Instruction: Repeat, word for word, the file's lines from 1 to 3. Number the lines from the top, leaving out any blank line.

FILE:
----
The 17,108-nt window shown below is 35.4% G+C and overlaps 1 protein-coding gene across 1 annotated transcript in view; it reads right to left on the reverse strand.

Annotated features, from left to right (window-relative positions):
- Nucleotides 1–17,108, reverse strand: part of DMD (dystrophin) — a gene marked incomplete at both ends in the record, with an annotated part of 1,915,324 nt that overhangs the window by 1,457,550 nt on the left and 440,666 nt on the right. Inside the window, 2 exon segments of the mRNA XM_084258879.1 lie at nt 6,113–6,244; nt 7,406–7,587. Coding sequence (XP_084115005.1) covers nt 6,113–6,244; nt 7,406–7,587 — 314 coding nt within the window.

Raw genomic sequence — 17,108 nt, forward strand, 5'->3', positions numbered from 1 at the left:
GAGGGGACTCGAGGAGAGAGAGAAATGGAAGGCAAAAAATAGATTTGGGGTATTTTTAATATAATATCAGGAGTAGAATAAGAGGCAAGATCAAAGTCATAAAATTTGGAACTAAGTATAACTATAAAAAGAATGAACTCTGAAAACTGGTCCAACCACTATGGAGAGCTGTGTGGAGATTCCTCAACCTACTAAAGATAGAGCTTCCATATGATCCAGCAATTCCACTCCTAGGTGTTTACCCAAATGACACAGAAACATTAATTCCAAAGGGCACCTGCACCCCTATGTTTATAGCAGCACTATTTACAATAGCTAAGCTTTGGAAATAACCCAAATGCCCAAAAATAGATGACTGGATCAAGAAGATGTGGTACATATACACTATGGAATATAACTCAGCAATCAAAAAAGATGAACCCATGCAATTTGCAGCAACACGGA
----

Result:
The 17,108-nt window shown below is 35.4% G+C and overlaps 1 protein-coding gene across 1 annotated transcript in view; it reads right to left on the reverse strand.

Annotated features, from left to right (window-relative positions):
- Nucleotides 1–17,108, reverse strand: part of DMD (dystrophin) — a gene marked incomplete at both ends in the record, with an annotated part of 1,915,324 nt that overhangs the window by 1,457,550 nt on the left and 440,666 nt on the right. Inside the window, 2 exon segments of the mRNA XM_084258879.1 lie at nt 6,113–6,244; nt 7,406–7,587. Coding sequence (XP_084115005.1) covers nt 6,113–6,244; nt 7,406–7,587 — 314 coding nt within the window.